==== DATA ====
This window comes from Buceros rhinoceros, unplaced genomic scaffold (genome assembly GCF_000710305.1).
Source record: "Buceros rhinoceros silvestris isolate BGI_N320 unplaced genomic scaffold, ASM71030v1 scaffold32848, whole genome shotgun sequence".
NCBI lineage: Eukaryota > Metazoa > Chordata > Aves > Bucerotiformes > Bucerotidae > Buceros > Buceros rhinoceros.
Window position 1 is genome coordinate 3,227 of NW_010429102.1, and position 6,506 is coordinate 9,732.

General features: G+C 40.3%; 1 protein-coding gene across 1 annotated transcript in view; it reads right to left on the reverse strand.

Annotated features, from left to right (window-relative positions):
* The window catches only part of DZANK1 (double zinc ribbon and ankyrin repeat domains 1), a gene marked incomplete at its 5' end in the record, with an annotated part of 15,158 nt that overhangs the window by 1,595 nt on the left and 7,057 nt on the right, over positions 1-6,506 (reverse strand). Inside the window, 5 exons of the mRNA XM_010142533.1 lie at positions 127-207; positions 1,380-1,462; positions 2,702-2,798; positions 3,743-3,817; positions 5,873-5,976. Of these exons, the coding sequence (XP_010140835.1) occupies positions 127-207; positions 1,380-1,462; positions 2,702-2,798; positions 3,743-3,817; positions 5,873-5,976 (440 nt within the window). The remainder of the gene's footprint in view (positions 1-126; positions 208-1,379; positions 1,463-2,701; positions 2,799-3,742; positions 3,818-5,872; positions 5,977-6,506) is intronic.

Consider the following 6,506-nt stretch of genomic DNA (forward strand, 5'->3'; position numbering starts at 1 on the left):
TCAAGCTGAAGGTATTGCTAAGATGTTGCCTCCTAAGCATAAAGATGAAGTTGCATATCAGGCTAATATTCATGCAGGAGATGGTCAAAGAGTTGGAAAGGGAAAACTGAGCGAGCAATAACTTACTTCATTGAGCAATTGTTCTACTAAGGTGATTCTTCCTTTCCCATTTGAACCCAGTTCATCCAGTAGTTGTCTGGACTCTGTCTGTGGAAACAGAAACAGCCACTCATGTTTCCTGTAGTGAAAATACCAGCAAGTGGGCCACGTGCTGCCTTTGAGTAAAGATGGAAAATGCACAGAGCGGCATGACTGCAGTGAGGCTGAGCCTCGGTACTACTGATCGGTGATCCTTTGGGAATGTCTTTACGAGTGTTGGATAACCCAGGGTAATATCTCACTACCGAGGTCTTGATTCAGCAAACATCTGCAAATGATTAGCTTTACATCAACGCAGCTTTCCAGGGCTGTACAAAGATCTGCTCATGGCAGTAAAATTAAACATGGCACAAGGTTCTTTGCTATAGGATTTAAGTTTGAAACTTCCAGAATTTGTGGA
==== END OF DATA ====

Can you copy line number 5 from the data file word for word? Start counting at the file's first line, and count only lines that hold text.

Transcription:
General features: G+C 40.3%; 1 protein-coding gene across 1 annotated transcript in view; it reads right to left on the reverse strand.